The Glen Mhor logbook records wartime damage at Glen Albyn distillery thanks to some bad army driving.


8th November 1944

Glen Mhor is among the 32 distilleries given permission to restart distilling in the New Year.


6th August 1945

A very significant date in world history, gives us insight into Glen Mhor being back in production and where is our faithful exciseman?


5th September 1945

Gilbert W. Peterkin returns and documents another indulgence being granted to Glen Mhor.


7th September 1945

An informative entry, which gives us insight into shift patterns at the distillery, the follow-up outcome following a loss in the stillroom and a stillman being disciplined for carelessness.


23rd February 1946

John 'Jack' Birnie passes away after a short illness. The co-founder and former distiller at Glen Albyn and Glen Mhor, was the managing director of Mackinlay's & Birnie Limited. He was 92 at the time of his death and noted to be 'the oldest distiller in Scotland'.


23rd March 1946

Gilbert notes the issues around brewing and distilling in the face of legislative changes and their impact at Glen Mhor. We also learn the sabbath was respectfully followed at the distillery and old practices. 


24th June 1946

This first of three planning applications to the Inverness Guild, reveals a new expanded spirit store which includes a small Excise office.


14th October 1946

A new planning application for the extension of the existing workers cottage on the Telford Street side of the distillery site is submitted and approved. 


28th October 1946

A further planning application for a new building on Telford Street is approved by the Dean Guild. This building still stands today.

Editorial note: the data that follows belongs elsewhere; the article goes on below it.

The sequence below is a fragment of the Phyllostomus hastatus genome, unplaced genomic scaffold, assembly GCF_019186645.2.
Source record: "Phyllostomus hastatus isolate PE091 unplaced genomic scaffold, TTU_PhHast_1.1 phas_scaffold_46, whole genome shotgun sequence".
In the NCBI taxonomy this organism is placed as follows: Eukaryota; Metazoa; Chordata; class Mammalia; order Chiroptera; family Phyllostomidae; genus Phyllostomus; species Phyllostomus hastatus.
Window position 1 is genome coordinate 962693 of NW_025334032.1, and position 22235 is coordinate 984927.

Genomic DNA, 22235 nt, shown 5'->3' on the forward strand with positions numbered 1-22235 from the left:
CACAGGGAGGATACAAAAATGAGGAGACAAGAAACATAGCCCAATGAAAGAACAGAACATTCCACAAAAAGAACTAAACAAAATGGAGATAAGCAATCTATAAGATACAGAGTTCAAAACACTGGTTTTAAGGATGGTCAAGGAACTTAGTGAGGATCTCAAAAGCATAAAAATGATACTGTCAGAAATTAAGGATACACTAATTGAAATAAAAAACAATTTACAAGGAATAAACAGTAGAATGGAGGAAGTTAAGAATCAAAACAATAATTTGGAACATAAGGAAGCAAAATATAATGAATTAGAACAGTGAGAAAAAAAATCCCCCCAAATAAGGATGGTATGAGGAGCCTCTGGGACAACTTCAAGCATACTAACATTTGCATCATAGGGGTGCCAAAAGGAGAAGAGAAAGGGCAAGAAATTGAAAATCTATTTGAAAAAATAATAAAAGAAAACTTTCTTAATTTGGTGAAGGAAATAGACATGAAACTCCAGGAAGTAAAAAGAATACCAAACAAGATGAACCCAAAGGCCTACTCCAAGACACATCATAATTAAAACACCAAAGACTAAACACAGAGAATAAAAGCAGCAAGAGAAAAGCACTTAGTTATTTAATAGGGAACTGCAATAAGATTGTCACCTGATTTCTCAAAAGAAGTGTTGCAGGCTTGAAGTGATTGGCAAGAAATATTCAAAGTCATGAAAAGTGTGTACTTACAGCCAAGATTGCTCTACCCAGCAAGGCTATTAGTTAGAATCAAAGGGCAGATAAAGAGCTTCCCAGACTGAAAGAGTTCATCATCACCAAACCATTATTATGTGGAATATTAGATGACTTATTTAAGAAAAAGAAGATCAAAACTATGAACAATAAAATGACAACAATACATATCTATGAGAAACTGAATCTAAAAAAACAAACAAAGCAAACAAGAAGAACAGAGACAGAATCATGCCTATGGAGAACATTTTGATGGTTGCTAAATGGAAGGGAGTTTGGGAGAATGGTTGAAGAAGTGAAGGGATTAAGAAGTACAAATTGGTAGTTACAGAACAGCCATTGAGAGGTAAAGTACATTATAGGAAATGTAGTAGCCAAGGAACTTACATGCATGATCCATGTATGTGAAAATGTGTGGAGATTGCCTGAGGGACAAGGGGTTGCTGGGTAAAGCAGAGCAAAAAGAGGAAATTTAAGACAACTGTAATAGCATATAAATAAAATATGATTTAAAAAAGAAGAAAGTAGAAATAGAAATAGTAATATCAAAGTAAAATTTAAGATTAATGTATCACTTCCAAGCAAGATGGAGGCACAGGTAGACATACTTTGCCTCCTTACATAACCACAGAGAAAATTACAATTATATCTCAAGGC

10th November 1947

An issue with the Spirit Pump is documented and approval for an urgent repair from Customs & Excise.


28th December 1947

A request to amend the distilling regulations so the distillery team could have some seasonal time off. 


1949

A new dressing plan built by George Porteous & Sons, is installed. Able to receive grain by road, rail or canal. A series of Conveyors (also by George Porteous & Sons) was also introduced, allowing swift transportation to the grain stores.


1949

Grain Store capacity is more than doubled without any extra building - this suggests that one of the unused malting floors was adapted for grain storage.


June 1949

The ending of floor malting on-site and the malting floor being prepared for a Saladin Box.


July 1949

The capacity of the Kiln is more than trebled. Two conical Steeps (by George Porteous & Sons) are also installed. 


17th October 1949

The Saladin Box comes online at Glen Mhor, making it the first malt distillery to utilise the technology. The Box has 60-foot long concrete walls, 8-feet apart and 6-feet high.